Psalm 25:1-10; Jeremiah 33:14-16; Luke 21:25-36
A little bit crazy, and a whole lot inspiring.
That’s how I would describe Jeremiah, the Old Testament prophet,
and Wendell Berry, the American writer, activist, farmer,
and cultural critic.
We just had a short, and very hopeful, quote of his
as one of our lectionary texts this morning.
“The days are surely coming
when the Lord will fulfill all promises made.
A righteous Branch will spring up for David;
and execute justice and righteousness in the land.
Judah will be saved and Jerusalem will live in safety.”
What you may not have thought about
while you were hearing that scripture reading this morning,
is the part of Jeremiah that preceded it,
wherein things in the land of Judah are in a nosedive,
and all hell is breaking loose.
Jeremiah and all the people of Jerusalem,
were inside the city walls
under siege by the great armies of the Babylonian Empire.
Babylon had siege ramps built against the city walls.
They had heavy weapons aimed at the gates.
Not a soul could walk into or out of the city.
The Israelites had just enough military strength
to hold the gates . . . for the moment,
and keep the Babylonians from charging in,
but winning this battle was out of the question.
If they could hold on two more weeks, they would be lucky.
In fact, they had started tearing down their own houses,
so they’d have the stones they needed
to reinforce the crumbling city walls.
All Babylon had to do, was keep up the pressure . . . and wait.
Soon the people inside would run out of food.
After enough people starved to death,
they would weaken
and Babylon could break through the gates.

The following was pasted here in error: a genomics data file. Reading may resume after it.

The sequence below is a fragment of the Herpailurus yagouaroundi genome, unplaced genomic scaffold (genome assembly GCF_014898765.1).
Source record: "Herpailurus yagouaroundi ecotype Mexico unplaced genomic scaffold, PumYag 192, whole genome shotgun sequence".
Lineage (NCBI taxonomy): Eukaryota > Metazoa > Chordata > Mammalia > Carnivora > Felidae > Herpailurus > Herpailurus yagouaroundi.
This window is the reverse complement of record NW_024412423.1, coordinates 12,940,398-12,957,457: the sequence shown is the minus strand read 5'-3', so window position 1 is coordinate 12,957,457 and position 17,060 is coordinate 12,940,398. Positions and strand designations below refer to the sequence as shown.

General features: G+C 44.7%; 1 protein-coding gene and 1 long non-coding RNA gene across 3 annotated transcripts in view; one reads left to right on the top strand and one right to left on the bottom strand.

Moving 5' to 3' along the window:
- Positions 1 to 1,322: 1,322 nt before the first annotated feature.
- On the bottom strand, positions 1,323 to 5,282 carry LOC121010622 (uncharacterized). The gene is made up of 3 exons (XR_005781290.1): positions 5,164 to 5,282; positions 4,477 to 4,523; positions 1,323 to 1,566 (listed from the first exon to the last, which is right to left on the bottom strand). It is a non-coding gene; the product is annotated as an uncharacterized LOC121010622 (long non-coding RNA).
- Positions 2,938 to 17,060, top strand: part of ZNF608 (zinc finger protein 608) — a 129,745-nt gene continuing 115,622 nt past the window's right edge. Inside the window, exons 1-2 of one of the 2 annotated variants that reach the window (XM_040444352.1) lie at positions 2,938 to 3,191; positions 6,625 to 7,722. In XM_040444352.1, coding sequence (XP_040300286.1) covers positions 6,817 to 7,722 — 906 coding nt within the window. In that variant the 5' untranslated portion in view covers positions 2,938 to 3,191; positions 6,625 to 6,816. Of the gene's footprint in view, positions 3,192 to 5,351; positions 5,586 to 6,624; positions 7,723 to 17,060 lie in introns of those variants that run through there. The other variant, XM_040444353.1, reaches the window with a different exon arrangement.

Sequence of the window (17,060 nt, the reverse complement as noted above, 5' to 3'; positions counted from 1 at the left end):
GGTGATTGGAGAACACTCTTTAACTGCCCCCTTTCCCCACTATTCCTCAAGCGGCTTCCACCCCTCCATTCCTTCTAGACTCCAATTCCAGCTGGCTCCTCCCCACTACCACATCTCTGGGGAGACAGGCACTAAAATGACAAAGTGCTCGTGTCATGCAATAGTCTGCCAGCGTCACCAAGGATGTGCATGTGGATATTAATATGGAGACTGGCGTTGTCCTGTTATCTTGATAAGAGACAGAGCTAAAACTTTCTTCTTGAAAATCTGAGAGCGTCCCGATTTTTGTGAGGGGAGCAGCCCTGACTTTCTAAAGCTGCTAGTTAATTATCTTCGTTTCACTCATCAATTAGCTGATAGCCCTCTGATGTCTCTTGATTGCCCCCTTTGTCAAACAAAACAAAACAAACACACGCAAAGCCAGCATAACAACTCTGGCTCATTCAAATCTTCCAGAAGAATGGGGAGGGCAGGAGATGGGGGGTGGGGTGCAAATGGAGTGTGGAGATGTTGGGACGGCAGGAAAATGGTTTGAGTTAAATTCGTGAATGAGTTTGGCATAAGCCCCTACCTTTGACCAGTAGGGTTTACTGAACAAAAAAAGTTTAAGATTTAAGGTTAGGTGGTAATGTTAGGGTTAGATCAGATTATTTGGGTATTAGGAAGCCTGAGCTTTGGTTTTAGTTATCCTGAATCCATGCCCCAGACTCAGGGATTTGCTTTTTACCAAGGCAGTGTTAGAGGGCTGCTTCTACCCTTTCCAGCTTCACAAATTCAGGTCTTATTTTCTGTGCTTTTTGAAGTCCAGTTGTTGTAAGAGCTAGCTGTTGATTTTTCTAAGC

It was just a matter of time.
And Babylon had all the time in the world.
Then in the middle of this horror, Jeremiah does something crazy—
and inspiring—I guess.
He buys some land just outside the city walls.
God told him to, and he did.
Jeremiah goes downtown to the Jerusalem land office,
hands over 17 shekels of silver for this field,
and in front of a crowd of witnesses,
signs and seals the deed of purchase.
Creative, but not very bright.
In a few weeks, Jerusalem as they know it will be history.
Their own government will collapse,
and King Nebuchadnezzar of Babylon will be in charge.
That property deed will not be worth the paper it’s written on.
And Jeremiah knew it.
But this was not the act of an entrepreneur.
Jeremiah was a prophet.
This was a speech act.
He was speaking hope to a hopeless people.
He was keeping his head up during an apocalypse.
In the middle of all the hell that was breaking loose,
Jeremiah saw signs of hope that no one else saw.
With upturned eyes, he looked, and saw a branch.
A branch—now that’s an odd metaphor, for these circumstances.
Jeremiah said the coming Messiah, who will set things right,
is like a branch.
A branch doesn’t burst on the scene and turn things upside down.
A branch emerges.
So slowly, you hardly see it when it first appears.
A tender shoot, when it first emerges from the trunk,
is both fragile, and hard to notice unless you’re looking.
Jeremiah was looking.
He saw the tiny bud of a righteous branch.
“The day is surely coming,” he said,
“when a new branch will come forth
and completely change the landscape.”
I think you all recognize that we live in a world
where the landscape badly needs to be changed.
It’s not the first time for us.
Some of you can remember back to days of the Vietnam War,
when our country,
and yes, even our church,
was deeply divided over the right course of action for our country.
Everywhere was unrest,
outbreaks of violence,
hateful acts and hateful speech,
a reactive and defensive government,
who didn’t know what to do with the resistance to the war.
Here is where I point out Wendell Berry,
who in the early 1970s wrote an often-quoted poem, called,
“Manifesto: The Mad Farmer Liberation Front”
He started out by naming all the things we could do,
to go along with the powers that be. And I quote:
Love the quick profit, the annual raise,
vacation with pay. Want more
of everything ready-made.